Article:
After polyomavirus BK was recognized as a pathogen causing severe nephropathy in transplant recipients, infections in renal transplant patients receiving more potent immunosuppressive medication have raised increasing concern. As no effective treatment of BK-virus nephropathy is available, the prevention of this condition, which often leads to graft loss, is of outmost importance. Recently, new data of the pathogenesis of replication and immune responses to BK virus have been reported. In addition to the well-characterized direct effects caused by clinical CMV infections, also multiple indirect immunomodulatory effects of CMV have been postulated. Experimental data of the indirect effect of CMV have associated CMV with acute and chronic injury of the kidney graft, but in the recent years, also some clinical evidence has associated persistent CMV infection of the transplant with detrimental long-term effects.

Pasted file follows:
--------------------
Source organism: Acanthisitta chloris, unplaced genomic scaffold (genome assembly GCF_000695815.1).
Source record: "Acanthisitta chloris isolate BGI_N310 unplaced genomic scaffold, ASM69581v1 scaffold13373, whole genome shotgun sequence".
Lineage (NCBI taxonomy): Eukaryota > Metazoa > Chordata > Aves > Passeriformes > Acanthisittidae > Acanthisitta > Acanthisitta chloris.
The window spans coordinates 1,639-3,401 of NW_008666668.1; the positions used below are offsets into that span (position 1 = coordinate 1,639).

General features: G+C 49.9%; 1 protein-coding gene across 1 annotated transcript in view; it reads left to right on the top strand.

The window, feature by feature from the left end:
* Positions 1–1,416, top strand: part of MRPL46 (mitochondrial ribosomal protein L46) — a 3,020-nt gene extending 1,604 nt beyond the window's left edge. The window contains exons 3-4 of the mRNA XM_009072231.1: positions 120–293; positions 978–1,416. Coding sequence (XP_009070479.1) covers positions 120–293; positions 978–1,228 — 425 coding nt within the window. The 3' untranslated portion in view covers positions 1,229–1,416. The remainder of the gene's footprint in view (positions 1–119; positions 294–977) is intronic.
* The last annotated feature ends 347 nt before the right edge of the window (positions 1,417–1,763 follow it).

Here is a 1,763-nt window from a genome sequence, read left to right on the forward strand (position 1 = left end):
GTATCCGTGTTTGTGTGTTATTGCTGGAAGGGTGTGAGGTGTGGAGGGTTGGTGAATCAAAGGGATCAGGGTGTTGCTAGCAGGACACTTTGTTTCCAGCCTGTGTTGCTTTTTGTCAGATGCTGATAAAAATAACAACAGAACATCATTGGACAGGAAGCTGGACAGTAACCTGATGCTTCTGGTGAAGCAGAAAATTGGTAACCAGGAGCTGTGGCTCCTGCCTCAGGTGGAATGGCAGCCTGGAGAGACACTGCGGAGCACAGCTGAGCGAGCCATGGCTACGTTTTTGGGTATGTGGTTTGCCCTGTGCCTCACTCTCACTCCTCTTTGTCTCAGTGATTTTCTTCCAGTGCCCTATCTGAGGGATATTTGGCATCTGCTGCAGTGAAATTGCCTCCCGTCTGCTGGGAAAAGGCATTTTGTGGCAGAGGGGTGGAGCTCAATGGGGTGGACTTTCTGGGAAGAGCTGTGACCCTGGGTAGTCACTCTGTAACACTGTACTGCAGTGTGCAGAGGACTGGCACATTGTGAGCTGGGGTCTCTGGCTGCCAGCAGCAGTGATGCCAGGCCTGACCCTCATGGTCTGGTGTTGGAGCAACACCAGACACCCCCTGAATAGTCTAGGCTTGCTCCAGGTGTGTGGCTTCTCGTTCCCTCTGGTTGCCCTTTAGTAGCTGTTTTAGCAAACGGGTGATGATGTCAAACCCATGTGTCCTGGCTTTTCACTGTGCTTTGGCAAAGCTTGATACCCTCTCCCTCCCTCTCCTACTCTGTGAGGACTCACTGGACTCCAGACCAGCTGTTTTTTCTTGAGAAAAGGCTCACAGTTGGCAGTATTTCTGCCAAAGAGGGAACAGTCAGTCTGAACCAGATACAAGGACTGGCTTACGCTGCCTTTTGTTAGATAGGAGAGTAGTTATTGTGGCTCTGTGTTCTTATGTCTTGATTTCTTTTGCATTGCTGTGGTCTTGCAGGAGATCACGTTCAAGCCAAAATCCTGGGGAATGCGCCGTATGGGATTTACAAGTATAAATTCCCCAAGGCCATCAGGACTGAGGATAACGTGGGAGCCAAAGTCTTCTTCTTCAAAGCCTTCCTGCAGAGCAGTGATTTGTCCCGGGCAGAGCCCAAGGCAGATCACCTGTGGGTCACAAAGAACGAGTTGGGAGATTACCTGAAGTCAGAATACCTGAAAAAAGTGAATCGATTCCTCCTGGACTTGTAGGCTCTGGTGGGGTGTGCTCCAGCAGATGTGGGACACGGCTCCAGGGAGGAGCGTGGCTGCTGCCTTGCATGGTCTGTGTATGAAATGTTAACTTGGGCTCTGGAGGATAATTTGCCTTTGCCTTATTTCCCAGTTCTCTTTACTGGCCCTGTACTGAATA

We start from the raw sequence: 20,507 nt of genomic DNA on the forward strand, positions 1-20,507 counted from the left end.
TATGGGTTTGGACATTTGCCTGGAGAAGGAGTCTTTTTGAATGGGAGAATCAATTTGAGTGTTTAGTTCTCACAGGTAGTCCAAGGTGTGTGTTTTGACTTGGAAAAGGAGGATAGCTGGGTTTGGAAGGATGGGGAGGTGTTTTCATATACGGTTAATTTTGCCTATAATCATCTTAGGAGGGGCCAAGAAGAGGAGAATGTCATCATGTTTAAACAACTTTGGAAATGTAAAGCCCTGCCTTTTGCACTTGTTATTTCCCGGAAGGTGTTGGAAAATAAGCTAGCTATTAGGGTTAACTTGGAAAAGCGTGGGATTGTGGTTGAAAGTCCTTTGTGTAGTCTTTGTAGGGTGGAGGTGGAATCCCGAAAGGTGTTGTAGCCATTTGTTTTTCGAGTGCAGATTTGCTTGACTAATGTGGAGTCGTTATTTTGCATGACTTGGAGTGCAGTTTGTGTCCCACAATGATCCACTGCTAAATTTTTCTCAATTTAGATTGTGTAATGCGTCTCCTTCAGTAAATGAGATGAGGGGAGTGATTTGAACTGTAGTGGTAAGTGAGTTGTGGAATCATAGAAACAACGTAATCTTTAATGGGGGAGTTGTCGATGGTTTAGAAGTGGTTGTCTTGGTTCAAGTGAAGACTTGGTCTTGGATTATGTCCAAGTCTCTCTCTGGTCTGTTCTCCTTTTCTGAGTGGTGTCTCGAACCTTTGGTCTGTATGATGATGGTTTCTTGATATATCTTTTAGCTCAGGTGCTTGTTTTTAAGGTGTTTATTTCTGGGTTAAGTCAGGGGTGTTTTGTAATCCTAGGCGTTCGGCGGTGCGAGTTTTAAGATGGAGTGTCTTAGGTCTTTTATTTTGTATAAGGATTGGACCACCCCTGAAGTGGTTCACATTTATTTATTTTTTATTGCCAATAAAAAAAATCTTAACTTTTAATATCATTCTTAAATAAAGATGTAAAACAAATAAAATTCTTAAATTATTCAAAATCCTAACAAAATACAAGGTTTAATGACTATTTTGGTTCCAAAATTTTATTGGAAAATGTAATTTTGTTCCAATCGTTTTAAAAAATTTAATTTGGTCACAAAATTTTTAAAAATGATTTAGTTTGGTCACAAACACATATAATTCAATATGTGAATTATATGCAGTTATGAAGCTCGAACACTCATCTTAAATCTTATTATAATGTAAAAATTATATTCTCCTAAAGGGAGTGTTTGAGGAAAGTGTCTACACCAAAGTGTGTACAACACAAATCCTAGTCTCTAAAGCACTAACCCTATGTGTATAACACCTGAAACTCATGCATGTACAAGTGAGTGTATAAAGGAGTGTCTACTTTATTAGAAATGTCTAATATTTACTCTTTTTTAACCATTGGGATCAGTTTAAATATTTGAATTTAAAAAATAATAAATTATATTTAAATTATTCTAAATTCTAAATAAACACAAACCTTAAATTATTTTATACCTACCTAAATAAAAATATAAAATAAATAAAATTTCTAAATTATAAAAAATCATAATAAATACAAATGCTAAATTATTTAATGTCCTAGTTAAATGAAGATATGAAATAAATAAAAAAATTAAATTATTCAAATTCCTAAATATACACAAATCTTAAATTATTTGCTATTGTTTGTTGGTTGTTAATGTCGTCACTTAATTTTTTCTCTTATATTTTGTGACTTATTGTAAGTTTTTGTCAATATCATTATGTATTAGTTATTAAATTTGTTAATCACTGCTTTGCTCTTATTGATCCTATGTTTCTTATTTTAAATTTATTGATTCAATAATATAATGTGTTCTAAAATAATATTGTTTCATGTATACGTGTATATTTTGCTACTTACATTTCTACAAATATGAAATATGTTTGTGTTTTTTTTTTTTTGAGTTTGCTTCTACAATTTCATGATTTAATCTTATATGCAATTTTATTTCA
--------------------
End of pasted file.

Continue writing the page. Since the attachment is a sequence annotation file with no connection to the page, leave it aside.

The aim of this chapter is to review the pathophysiology of the effect of viruses to the kidney allograft, with special emphasis on the two probably most important viruses challenging the survival of the graft, namely polyomavirus BK and cytomegalovirus.